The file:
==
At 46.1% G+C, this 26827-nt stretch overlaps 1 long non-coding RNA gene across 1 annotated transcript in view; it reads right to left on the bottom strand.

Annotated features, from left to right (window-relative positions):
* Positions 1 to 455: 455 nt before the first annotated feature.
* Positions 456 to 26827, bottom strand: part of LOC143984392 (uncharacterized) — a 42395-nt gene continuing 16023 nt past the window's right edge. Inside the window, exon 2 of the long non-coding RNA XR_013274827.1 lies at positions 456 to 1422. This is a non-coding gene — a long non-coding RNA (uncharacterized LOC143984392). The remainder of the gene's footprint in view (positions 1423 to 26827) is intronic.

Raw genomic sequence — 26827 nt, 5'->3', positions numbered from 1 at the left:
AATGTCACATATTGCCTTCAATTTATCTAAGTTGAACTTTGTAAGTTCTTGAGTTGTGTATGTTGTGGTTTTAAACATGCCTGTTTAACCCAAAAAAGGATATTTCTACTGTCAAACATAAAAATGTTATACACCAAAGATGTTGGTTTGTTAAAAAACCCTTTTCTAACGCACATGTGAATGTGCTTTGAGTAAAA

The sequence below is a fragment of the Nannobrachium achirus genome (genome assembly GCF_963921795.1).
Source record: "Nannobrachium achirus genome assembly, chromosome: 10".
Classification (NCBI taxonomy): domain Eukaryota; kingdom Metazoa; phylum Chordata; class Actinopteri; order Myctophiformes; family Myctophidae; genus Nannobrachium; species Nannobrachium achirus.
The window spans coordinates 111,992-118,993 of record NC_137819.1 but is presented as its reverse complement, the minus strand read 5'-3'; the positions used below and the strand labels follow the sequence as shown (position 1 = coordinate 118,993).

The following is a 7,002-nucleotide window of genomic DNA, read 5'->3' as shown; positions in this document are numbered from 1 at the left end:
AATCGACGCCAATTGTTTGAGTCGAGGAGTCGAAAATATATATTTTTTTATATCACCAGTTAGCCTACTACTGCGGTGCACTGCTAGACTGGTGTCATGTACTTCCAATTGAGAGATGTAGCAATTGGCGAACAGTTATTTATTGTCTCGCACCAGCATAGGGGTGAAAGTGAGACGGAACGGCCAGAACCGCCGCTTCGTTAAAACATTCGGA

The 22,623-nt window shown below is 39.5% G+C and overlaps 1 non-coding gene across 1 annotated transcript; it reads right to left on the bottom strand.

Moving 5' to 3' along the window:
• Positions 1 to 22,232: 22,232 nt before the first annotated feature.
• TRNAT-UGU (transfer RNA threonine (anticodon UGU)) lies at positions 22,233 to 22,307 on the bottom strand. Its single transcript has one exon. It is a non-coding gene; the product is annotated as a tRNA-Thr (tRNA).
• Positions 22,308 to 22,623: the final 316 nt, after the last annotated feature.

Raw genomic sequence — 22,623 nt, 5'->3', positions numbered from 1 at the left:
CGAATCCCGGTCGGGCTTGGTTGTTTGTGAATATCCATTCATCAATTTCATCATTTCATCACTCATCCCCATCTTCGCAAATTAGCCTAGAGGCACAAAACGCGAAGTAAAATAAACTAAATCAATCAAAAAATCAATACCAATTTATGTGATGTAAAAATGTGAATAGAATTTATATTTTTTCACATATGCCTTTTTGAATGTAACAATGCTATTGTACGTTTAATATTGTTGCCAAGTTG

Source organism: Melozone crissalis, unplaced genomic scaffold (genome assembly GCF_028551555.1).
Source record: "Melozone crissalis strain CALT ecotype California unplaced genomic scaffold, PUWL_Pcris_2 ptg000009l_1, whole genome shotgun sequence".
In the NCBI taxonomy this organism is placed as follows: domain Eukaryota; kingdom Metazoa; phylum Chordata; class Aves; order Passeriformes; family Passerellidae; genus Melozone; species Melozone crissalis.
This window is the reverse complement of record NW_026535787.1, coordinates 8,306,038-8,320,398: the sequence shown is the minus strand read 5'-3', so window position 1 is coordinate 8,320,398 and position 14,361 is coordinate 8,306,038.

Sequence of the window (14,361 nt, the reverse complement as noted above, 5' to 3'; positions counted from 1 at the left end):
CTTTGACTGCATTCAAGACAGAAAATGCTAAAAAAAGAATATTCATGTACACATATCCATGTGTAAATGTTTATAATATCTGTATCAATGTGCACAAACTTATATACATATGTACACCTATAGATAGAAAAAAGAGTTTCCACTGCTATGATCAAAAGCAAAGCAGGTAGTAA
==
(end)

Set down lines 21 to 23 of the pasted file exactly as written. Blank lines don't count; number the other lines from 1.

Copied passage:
Source record: "Melozone crissalis strain CALT ecotype California unplaced genomic scaffold, PUWL_Pcris_2 ptg000009l_1, whole genome shotgun sequence".
In the NCBI taxonomy this organism is placed as follows: domain Eukaryota; kingdom Metazoa; phylum Chordata; class Aves; order Passeriformes; family Passerellidae; genus Melozone; species Melozone crissalis.
This window is the reverse complement of record NW_026535787.1, coordinates 8,306,038-8,320,398: the sequence shown is the minus strand read 5'-3', so window position 1 is coordinate 8,320,398 and position 14,361 is coordinate 8,306,038.